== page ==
Digital technologies will reduce wind power costs
23.10.2018 On its official website, WindEurope association posted materials of the "Breaking New Ground" wind energy summit held at the end of September. For the opening plenary session, WindEurope invited several keynote speakers who shared their thoughts on digitalization (digital revolution) and impact on the wind sector, including Marc Berg, CEO of Intelligent Apps, Laurent Schmitt, Secretary General at ENTSO-E; Ward Thomas, CEO at Sentient Science; Henrik Stiesdal, CEO at Stiesdal; and Aidan Cronin, Chairman at ETIP Wind. Attendees also got the chance to hear from Geoffrey Parker, digital platform specialist and co-author of "Platform Revolution", who joined via teleconference from Florida.
Digitalisation is a real 'buzz word' in wind energy these days – and the number of attendees at the summit manifested a huge interest in this topic. From sensors and weather prediction tools to system integration, the wind industry already uses a lot of data – but there is debate regarding the extent of possibilities of applying such data arrays. The control of data through digitalisation can help anticipate faults in wind turbines, allowing predictive rather than preventive maintenance. It is set to make system integration even easier and bring down its costs. But, as in other sectors, an increased use of data does not come without challenges: digitalisation brings its own set of challenges (ownership of data stored and processed), and puts the cybersecurity issue (dealing with attacks against the capacity used) on top of the list.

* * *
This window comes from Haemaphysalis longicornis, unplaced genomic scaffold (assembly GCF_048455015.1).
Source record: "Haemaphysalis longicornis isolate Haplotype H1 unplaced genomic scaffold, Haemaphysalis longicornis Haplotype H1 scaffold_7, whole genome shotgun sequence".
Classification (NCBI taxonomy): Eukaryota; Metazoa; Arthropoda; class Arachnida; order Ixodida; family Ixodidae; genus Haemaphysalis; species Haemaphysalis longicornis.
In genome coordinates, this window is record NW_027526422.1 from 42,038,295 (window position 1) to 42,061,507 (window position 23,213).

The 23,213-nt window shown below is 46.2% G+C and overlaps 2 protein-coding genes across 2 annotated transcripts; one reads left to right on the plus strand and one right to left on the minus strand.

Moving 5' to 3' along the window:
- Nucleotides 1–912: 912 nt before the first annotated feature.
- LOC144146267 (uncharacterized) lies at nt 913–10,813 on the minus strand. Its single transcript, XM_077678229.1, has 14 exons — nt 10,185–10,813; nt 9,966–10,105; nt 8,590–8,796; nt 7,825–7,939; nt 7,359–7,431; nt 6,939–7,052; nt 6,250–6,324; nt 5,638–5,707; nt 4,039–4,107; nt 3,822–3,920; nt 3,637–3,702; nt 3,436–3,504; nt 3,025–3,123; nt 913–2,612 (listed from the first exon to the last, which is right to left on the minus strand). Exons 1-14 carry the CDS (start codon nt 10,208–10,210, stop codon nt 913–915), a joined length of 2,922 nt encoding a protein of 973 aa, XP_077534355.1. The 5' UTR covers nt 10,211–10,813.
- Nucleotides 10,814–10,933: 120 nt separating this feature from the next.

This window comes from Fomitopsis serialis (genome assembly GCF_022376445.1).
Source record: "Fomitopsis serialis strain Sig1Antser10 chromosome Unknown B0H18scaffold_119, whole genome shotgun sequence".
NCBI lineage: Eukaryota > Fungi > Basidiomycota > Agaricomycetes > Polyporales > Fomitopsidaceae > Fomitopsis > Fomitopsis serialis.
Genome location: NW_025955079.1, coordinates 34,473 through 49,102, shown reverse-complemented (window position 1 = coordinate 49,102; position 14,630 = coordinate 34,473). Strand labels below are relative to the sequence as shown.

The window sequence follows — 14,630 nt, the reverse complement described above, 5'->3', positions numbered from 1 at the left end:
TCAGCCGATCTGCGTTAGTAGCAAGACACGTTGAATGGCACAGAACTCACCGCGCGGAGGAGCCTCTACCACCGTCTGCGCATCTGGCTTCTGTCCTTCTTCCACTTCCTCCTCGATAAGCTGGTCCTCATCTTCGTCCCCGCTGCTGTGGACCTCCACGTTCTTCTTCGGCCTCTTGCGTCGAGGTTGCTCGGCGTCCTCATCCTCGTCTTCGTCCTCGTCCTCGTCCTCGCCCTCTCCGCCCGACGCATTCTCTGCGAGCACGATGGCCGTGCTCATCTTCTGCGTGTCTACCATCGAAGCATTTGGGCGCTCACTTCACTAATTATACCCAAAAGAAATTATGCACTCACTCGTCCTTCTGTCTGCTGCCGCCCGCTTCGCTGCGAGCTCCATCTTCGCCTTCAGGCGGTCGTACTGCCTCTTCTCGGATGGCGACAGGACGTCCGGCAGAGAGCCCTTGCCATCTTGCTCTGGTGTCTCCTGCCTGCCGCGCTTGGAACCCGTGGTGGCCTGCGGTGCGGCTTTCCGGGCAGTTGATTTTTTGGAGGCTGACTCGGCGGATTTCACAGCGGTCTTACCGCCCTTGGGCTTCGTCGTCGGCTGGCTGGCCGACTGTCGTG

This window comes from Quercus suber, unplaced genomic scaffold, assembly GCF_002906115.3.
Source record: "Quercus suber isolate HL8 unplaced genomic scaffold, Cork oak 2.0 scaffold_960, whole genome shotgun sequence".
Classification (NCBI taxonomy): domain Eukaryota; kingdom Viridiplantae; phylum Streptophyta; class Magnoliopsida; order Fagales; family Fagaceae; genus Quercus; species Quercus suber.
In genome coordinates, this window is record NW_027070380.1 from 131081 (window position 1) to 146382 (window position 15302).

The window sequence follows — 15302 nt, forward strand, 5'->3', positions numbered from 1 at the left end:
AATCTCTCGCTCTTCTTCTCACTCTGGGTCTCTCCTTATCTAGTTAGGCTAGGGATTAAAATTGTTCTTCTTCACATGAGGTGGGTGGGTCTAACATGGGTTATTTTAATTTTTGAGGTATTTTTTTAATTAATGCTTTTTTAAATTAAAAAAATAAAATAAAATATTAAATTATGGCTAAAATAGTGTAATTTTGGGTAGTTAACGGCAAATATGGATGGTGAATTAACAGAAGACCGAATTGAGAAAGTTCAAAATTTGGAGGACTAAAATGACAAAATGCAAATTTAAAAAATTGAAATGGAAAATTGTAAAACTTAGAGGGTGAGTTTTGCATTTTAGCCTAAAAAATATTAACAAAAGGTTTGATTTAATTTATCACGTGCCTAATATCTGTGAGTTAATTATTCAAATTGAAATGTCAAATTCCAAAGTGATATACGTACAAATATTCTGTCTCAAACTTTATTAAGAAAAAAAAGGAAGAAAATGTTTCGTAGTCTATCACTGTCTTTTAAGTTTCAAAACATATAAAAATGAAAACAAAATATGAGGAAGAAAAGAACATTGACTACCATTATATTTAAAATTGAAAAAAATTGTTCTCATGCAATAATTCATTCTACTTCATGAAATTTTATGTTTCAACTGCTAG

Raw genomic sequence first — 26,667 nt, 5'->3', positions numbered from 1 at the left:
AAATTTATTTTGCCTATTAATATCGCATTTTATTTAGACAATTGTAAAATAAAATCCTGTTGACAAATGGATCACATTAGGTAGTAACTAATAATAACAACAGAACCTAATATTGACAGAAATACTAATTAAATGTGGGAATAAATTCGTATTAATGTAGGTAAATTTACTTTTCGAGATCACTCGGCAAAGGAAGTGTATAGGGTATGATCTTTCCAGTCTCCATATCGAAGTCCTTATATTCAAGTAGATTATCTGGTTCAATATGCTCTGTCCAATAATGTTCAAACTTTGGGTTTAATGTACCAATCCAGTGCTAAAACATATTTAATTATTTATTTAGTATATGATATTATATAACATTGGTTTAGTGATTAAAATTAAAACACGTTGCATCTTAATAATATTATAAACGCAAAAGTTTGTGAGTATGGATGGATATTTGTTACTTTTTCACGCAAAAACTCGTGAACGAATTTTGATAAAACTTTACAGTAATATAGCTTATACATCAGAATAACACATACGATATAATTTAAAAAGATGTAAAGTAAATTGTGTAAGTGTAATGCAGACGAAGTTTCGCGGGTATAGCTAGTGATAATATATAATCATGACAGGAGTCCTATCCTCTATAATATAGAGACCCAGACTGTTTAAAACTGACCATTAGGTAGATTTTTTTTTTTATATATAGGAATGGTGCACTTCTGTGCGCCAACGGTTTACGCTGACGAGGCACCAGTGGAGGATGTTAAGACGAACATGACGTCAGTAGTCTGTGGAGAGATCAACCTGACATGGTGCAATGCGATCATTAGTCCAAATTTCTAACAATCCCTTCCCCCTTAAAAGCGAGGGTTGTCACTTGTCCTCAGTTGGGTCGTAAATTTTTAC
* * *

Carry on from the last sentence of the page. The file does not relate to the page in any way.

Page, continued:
The event's main objective was to formulate an answer to the question: so how can the wind industry fully leverage the digital revolution?
Marc Berg explained that big data could become an essential driver for development: "By creating a better product experience, we increase our number of customers. An increased number of customers means more data, which in turn keeps improving product experience."
Ward Thomas stated: "Platforms can give so much predictability that they can really bring costs down."
Laurent Schmitt stressed the importance of using this opportunity holistically: "linking digitalisation with electric vehicles and data centres”, beyond fixed and long-term PPAs".
Henrik Stiesdal added: "While every company working in the wind industry uses advanced digital models and tools, the idea of platform has not yet been fully implemented. What we are doing will have a profound impact. Not only will data allow us to make better predictions but also to learn from the behaviour of an entire fleet".
Aidan Cronin reminded the attendees that the right approach to data would be key to the success of digitalisation: "It is crucial to find the balance between digitalisation’s potential and the challenges it poses, such as the question of ownership".
The panellists were joined by Patrick Child, Deputy Director General for Research & Innovation at the European Commission and EU representative of the Mission Innovation Steering Committee. Child echoed the view that digitalisation will revolutionise how wind energy works, in Europe and beyond. He is positive that: "Wind energy is a major European success story. But for this success story to continue, we need a stronger focus on digitalisation, increased & more targeted research and innovation funding". Mr Child closed the session with the promise that "The wind industry can count on the EU to do its share".

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